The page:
Buried by Seventy Tons
Bentley Miner Killed At Brodsworth
Doncaster Gazette, 15 June 1928
At the inquest at Bentley on Tuesday, on Abel Gilbourne (29), a miner of Arthur Place, Bentley, who was killed in the Brodsworth Main Colliery on Monday, 11 June 1928, following a fall of dirt, a verdict of "Accidental Death" was returned.
William Henry Evans, a miner of East Avenue, Woodlands, said they were examining the stall when the fall occurred. About 2.30 a.m. they noticed that some "top softs" had come down and had disclosed a slip. Deceased commenced to set a bar and witness held it for him. Without the least warning the roof fell on top of them. The fall weighed about 60 or 70 tons, and buried Gilbourne.
George Edward Hall, of Woodlands, who was working with them, was partly caught by the fall. When the dust was cleared witness saw Hall. They could see part of Gilbourn [sic] and they got him out after 90 minutes. He was dead when extricated.
Arthur Gillott, colliery deputy, Woodlands Rd., Woodlands, said he examined the roof thirty minutes before the accident and it was quite safe.
The coroner (Mr. Frank Allen) said it was a simple accident, and one which was far too common. The men were doing their best, but unfortunately luck was against them.
Doncaster Chronicle, 15 June 1928
Heavy Roof Fall at Brodsworth Colliery
Bentley Man Killed
There was a heavy fall of soft coal and dirt - estimated at from 60 to 70 tons - in the Brodsworth Colliery during the Sunday night shift, when one man was killed, another injured, while a third escaped with a scratch.
As a sequel the Doncaster District Coroner, Mr. F. Allen, and a jury on Tuesday afternoon conducted an inquest on Abel Gilbourne, 29, a miner of 1, Arthur? Place, Bentley.
The coroner reminded that Gilbourne was working with two other men in number 41 stall of the South district of the pit on Monday morning when there was a sudden fall of roof. Gilbourne was buried and when extricated found to be dead. One of the other workmen was too seriously injured to attend the inquest but the third was present. He would tell them what happened.
The Survivor's Narrative.
William Henry Evans of East Avenue, Woodlands, said he and the others working in the stall were carrying through an examination preparatory to getting coal. They found some soft coal had fallen and revealed a slip. It was decided to set a bar and witness held one leg whilst Gilbourne lifted the bar without any warning there was a heavy fall and Gilbourne was buried. Mr. H.S. Scott (H.M. Inspector of Mines) said there was about 60 - 70 tons in the fall, composed of soft coal and dirt. Witness said there was a great amount of dust and that for a time he was unable to see. He groped his way about and ran into George Edward Hall who had been working with them. Hall was injured and unable to attend the inquest. Three other men came to their assistance but it was an hour and a half before Gilbourne was dug out, being found in a bending position. Witness said one prop had been set on the gob side and they were going to put the other prop under the bar when the fall occurred. They did not disturb the roof and there was no previous suggestion of it being unsafe. Gilbourne tested it with his pick before the fall occurred. Answering Mr. H.S. Scott witness said the soft coal was blowing when they went into work but after preventative work this ceased. Mr.Bailey representing the Y.M.A. that they did not know and could not explain how he managed to get clear. It was likely that Hall was knocked out of the way by the fall. Mr. S. Bunting manager of the Brodsworth colliery explained that Gilbourne appeared to have been turning round to escape the fall and in doing so caught his arm around a prop which prevented him going forward. Arthur Gillot of Woodlands Road, Woodlands, deputy in charge of the District, said the working place was safe when he made an examination an hour and a half before the fall occurred. Answering Mr. J.W. Lane, representing the Y.M.A. witness agreed it was not unusual to use props for bars.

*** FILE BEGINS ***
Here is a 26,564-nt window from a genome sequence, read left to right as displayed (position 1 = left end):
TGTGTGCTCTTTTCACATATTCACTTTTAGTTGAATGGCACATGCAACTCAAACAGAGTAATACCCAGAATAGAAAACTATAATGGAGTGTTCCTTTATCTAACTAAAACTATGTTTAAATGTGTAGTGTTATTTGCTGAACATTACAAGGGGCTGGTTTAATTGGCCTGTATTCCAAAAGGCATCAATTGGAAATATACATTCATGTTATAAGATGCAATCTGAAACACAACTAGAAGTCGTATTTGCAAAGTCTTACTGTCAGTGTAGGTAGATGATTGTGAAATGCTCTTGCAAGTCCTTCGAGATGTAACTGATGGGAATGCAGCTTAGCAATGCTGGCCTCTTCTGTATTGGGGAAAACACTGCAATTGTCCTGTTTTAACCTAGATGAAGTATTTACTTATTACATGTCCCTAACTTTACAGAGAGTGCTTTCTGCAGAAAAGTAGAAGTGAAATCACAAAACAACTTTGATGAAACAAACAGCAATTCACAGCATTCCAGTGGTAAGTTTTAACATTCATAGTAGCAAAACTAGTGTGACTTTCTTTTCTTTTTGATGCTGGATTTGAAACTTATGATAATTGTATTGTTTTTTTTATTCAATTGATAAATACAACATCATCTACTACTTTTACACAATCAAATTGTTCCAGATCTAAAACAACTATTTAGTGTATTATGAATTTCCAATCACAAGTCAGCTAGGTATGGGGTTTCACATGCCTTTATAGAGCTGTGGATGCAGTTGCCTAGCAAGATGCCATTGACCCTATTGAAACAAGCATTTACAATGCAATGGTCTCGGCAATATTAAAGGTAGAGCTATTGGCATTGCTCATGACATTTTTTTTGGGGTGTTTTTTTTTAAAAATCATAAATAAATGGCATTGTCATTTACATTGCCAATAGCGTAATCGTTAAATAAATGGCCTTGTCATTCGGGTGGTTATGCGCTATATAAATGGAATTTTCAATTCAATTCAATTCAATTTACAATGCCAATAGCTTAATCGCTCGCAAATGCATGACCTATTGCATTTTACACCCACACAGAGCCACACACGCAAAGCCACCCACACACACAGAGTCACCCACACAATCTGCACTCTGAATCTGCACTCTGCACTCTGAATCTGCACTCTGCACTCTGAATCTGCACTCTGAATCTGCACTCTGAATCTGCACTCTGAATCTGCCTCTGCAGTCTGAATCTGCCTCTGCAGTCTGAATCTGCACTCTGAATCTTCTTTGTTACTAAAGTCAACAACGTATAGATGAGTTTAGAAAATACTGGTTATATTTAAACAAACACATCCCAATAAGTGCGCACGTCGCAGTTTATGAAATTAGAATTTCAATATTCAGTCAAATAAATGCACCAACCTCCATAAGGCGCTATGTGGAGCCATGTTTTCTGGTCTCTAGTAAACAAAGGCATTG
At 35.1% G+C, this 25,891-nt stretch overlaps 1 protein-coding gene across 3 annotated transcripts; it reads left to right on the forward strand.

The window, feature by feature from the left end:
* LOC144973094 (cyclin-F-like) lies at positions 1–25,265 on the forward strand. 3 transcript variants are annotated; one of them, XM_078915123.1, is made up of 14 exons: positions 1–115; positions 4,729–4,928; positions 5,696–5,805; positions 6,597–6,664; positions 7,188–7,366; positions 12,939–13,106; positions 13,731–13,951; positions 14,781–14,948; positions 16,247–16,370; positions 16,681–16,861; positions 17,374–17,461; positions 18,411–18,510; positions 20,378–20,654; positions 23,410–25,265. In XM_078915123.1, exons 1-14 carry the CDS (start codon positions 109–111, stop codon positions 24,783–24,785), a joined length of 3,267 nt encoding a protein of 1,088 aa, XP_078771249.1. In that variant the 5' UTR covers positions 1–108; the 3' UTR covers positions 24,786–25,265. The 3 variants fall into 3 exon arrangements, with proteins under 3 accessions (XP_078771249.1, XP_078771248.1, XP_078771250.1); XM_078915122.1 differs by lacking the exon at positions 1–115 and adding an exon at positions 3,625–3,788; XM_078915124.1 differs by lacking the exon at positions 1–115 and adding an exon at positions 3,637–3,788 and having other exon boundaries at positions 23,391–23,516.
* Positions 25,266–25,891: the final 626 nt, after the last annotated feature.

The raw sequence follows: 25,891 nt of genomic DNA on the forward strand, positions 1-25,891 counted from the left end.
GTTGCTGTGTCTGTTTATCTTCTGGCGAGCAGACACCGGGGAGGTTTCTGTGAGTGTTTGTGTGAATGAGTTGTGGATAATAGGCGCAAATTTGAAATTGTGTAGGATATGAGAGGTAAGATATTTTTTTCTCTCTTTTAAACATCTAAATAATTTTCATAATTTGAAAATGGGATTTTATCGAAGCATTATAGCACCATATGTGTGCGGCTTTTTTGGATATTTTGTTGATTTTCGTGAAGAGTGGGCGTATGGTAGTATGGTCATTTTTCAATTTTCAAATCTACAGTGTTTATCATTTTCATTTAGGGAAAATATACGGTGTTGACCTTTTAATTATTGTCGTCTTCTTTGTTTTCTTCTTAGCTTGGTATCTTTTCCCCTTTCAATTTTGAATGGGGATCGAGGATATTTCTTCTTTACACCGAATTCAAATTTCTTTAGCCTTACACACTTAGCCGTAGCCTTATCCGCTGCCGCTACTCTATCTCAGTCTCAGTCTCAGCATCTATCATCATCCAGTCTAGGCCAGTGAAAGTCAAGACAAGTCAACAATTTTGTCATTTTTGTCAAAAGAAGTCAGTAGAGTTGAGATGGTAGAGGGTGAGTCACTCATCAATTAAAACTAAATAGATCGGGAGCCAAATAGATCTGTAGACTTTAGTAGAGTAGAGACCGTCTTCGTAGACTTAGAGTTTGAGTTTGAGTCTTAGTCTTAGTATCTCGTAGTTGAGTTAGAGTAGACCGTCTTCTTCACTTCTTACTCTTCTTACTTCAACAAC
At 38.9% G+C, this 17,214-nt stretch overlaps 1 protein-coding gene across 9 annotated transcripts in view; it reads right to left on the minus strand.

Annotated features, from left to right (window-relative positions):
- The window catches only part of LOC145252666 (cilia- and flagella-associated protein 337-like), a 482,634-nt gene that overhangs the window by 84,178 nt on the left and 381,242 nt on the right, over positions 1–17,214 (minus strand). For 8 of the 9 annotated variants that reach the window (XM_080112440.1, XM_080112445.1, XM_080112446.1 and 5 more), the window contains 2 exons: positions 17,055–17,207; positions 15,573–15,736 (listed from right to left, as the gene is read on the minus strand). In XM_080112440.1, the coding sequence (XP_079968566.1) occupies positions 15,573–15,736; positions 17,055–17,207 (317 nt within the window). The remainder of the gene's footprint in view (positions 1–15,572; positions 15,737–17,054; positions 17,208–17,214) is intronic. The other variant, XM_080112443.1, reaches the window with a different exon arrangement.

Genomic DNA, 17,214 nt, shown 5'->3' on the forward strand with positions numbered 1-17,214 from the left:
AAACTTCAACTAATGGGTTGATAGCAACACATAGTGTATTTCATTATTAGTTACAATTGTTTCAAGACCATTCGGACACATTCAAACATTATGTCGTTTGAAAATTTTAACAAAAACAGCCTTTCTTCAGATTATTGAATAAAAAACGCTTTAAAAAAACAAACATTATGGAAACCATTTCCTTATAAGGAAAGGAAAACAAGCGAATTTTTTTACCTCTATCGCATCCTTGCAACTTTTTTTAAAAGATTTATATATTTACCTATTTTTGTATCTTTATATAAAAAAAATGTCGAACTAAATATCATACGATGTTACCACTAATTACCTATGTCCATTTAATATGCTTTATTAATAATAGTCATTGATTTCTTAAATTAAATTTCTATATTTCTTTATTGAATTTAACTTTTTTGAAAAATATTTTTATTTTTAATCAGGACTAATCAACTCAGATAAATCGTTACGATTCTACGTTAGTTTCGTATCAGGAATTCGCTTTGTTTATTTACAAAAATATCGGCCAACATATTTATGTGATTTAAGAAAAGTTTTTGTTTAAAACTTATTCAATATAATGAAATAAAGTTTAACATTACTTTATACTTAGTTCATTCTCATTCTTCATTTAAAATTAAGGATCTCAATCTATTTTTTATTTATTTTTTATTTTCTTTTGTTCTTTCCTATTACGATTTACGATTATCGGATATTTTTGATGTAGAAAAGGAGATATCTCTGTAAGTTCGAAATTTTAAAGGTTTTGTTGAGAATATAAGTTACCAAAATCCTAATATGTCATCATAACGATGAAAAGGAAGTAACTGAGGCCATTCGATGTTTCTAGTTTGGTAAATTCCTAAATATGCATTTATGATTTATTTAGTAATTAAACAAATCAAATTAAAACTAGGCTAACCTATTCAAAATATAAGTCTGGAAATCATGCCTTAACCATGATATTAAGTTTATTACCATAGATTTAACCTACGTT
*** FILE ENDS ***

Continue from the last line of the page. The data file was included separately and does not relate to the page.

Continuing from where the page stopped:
Mr. Lane: Don't you think if there was a supply of properly shaped bars there would be more incentive to the workmen to set the bars?
Witness: There was no necessity to set a bar there.
Mr. Lane: I am not discussing this case in particular.
The coroner said this was a type of fatality that unfortunately was far too common. There was no complaint about the setting of a particular bar and he hardly thought it competent for the jury to discuss merits of flat or round bars, or he might discuss steel bars. In this case there was no bar broken or forced out, All three men in the stall were competent men but Gilbourne was unfortunate when the fall occurred and was a little too late getting clear. After the jury returned a verdict of accidental death, Mr. S. Bunting expressed sympathy in the loss of a valued worker of some years service said the mystery of the fall was that Gilbourne was the one to be trapped while the other escaped. Mr. J. Lane and others joined in the expressions of sympathy